Control numerical precision level#


The Cerebras cluster currently has limited support for data types used in model training. Specifically, the cluster supports training neural network models with either float16, cbfloat16, or bfloat16 input data types, while arithmetic operations utilize float32 precision. Utilizing mixed precision data types (i.e. float16/cbfloat16/bfloat16 inputs with float32 operations) provides increased computational efficiency to the training process, especially when combined with dynamic loss scaling techniques. With bfloat16 as the selected input data type, the use of dynamic loss scaling during training is unnecessary. In summary, to maximize performance of models trained on the Cerebras cluster, users should enable either float16, cbfloat16, or bfloat16 inputs alongside float32 arithmetic operations.

Users have configurable control over the numerical precision settings utilized during the training of large natural language processing (NLP) models on this system. Specifically, parameters exist to specify the precision of the floating point representation used for model weights, activations, and gradients during the optimization process. These settings which dictate the aforementioned numerical precisions can be collectively referred to as the Precision and Optimization Level (POL).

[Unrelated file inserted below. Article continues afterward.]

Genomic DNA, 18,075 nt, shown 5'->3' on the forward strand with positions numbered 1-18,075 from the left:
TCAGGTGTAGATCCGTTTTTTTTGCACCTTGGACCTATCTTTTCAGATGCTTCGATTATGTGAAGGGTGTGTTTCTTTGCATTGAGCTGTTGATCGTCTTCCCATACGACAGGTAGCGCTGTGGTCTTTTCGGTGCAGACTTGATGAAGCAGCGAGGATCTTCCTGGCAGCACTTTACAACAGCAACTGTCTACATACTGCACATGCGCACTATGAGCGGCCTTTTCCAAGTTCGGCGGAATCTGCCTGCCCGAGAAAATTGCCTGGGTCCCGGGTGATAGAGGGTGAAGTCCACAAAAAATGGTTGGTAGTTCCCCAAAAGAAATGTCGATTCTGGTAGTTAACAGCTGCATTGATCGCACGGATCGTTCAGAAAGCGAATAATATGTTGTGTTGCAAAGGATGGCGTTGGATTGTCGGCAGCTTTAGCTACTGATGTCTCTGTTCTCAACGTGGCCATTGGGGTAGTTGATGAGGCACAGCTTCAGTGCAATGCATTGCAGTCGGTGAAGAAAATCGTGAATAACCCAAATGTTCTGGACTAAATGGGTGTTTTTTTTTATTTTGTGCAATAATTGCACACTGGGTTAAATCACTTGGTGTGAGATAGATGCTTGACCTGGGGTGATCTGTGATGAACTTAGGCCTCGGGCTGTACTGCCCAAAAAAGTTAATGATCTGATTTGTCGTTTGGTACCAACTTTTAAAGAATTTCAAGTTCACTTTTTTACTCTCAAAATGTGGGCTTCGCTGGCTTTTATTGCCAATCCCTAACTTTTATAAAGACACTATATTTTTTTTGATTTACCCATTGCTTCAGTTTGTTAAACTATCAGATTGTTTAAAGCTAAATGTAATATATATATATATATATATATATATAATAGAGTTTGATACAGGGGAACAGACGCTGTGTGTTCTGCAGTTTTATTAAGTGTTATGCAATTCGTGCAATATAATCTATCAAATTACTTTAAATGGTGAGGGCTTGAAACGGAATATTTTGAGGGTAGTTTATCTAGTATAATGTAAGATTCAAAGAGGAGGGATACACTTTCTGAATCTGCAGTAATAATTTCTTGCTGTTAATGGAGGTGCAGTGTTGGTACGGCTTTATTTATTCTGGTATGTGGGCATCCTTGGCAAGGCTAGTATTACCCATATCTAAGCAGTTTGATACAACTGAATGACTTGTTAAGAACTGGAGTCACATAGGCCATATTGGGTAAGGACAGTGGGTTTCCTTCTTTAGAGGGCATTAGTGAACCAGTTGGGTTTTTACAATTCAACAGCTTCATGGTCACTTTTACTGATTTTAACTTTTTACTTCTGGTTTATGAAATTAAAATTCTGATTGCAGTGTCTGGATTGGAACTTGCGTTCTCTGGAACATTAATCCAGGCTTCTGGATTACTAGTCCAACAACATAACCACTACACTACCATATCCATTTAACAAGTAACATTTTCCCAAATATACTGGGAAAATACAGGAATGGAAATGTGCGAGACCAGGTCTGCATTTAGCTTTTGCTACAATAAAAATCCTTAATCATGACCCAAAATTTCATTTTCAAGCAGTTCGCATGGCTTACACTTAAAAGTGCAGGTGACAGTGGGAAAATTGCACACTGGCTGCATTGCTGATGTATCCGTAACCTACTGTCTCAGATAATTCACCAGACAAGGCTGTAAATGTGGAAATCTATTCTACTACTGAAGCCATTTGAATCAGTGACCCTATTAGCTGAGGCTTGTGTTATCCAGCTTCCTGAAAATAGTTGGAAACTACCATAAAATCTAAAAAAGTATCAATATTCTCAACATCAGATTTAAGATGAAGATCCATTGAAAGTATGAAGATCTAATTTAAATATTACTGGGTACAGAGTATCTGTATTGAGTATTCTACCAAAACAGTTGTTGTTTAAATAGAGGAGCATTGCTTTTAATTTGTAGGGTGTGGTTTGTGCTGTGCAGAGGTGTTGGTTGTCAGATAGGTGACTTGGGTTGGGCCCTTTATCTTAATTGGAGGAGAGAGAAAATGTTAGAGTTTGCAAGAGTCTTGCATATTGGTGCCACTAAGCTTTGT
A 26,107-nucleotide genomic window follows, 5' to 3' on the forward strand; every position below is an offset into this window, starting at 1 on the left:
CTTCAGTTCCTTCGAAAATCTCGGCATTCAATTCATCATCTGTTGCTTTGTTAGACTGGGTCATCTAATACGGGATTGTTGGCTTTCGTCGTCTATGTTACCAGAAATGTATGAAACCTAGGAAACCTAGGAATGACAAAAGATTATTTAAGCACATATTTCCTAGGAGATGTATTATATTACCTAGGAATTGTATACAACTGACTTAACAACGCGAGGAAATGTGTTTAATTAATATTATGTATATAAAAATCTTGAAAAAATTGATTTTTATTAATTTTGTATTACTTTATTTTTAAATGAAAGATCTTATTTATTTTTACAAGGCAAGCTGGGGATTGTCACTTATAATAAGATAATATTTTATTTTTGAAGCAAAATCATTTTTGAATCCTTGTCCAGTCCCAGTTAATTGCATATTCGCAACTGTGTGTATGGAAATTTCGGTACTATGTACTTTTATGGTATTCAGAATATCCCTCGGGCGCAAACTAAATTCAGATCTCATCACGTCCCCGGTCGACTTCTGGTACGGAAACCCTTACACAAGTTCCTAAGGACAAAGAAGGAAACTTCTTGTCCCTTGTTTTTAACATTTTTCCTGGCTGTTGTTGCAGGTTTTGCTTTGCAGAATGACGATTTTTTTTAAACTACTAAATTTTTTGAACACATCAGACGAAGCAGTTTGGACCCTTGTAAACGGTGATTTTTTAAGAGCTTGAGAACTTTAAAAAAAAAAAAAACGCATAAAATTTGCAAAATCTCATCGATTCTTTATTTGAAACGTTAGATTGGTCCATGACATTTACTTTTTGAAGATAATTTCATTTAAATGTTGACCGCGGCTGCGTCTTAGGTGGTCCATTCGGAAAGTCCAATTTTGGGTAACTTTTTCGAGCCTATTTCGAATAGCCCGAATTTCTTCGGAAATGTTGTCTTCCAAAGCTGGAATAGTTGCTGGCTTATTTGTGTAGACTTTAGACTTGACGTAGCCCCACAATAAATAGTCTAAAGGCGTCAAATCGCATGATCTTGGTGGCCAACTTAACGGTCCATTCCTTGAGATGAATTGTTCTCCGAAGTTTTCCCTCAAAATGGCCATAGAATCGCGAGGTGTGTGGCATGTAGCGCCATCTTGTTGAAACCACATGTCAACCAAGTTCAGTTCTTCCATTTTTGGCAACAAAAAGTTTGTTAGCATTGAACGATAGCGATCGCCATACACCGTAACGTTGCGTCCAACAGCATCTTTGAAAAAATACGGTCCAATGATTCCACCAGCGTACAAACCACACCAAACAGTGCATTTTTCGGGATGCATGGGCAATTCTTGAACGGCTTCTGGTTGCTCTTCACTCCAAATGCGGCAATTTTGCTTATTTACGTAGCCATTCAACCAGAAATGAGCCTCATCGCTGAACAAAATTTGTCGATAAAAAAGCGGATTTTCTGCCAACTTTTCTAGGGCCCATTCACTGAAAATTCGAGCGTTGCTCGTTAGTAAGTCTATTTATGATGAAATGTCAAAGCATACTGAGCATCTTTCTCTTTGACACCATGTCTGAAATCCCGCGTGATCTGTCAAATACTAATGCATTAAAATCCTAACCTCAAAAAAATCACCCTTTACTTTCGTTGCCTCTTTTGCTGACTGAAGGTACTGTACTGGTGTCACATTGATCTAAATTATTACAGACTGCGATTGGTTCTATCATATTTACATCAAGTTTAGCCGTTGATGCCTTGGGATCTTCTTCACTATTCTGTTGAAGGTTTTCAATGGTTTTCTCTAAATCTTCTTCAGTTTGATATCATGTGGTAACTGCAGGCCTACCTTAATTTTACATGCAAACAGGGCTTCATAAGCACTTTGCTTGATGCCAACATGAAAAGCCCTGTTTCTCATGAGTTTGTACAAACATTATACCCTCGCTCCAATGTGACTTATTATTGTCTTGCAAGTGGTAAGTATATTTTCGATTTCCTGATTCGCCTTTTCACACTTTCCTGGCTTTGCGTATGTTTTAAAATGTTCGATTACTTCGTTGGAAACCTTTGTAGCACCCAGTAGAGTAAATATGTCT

Setting the numerical precision#

Configure the precision_opt_level flag within the YAML configuration for all models integrated into the Cerebras Model Zoo. You can locate the precision_opt_level flag within the runconfig section: